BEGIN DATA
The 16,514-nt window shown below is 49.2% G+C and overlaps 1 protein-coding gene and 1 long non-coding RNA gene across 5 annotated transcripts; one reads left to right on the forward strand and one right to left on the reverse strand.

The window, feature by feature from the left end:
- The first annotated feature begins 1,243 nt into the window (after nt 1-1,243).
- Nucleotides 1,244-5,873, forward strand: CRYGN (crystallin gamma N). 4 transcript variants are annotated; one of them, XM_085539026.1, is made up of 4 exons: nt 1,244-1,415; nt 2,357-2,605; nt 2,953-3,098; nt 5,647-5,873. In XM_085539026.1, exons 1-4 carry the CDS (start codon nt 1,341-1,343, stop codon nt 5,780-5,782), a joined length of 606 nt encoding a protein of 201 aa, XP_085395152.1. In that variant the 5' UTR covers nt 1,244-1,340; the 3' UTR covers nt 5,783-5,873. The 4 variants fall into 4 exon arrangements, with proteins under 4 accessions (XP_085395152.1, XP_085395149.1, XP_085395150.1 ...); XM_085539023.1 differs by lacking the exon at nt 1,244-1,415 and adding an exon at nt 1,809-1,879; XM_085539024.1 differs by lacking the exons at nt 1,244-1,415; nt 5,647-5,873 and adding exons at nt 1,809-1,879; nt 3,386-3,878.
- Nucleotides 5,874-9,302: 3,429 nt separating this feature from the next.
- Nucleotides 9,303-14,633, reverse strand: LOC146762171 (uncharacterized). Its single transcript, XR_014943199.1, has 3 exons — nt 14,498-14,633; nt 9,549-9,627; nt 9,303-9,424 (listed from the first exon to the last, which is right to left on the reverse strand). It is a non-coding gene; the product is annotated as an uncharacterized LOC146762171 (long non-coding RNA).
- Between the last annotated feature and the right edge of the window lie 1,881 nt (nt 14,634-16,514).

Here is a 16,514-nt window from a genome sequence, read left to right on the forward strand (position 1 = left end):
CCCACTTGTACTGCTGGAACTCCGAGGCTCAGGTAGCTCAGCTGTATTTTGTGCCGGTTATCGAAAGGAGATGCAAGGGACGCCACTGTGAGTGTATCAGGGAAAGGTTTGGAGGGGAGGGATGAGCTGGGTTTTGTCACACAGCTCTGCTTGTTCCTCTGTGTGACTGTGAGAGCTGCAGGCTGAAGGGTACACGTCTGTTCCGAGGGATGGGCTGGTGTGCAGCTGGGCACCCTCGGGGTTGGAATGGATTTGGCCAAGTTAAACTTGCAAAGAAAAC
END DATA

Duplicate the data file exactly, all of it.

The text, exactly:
The 16,514-nt window shown below is 49.2% G+C and overlaps 1 protein-coding gene and 1 long non-coding RNA gene across 5 annotated transcripts; one reads left to right on the forward strand and one right to left on the reverse strand.

The window, feature by feature from the left end:
- The first annotated feature begins 1,243 nt into the window (after nt 1-1,243).
- Nucleotides 1,244-5,873, forward strand: CRYGN (crystallin gamma N). 4 transcript variants are annotated; one of them, XM_085539026.1, is made up of 4 exons: nt 1,244-1,415; nt 2,357-2,605; nt 2,953-3,098; nt 5,647-5,873. In XM_085539026.1, exons 1-4 carry the CDS (start codon nt 1,341-1,343, stop codon nt 5,780-5,782), a joined length of 606 nt encoding a protein of 201 aa, XP_085395152.1. In that variant the 5' UTR covers nt 1,244-1,340; the 3' UTR covers nt 5,783-5,873. The 4 variants fall into 4 exon arrangements, with proteins under 4 accessions (XP_085395152.1, XP_085395149.1, XP_085395150.1 ...); XM_085539023.1 differs by lacking the exon at nt 1,244-1,415 and adding an exon at nt 1,809-1,879; XM_085539024.1 differs by lacking the exons at nt 1,244-1,415; nt 5,647-5,873 and adding exons at nt 1,809-1,879; nt 3,386-3,878.
- Nucleotides 5,874-9,302: 3,429 nt separating this feature from the next.
- Nucleotides 9,303-14,633, reverse strand: LOC146762171 (uncharacterized). Its single transcript, XR_014943199.1, has 3 exons — nt 14,498-14,633; nt 9,549-9,627; nt 9,303-9,424 (listed from the first exon to the last, which is right to left on the reverse strand). It is a non-coding gene; the product is annotated as an uncharacterized LOC146762171 (long non-coding RNA).
- Between the last annotated feature and the right edge of the window lie 1,881 nt (nt 14,634-16,514).

Here is a 16,514-nt window from a genome sequence, read left to right on the forward strand (position 1 = left end):
CCCACTTGTACTGCTGGAACTCCGAGGCTCAGGTAGCTCAGCTGTATTTTGTGCCGGTTATCGAAAGGAGATGCAAGGGACGCCACTGTGAGTGTATCAGGGAAAGGTTTGGAGGGGAGGGATGAGCTGGGTTTTGTCACACAGCTCTGCTTGTTCCTCTGTGTGACTGTGAGAGCTGCAGGCTGAAGGGTACACGTCTGTTCCGAGGGATGGGCTGGTGTGCAGCTGGGCACCCTCGGGGTTGGAATGGATTTGGCCAAGTTAAACTTGCAAAGAAAAC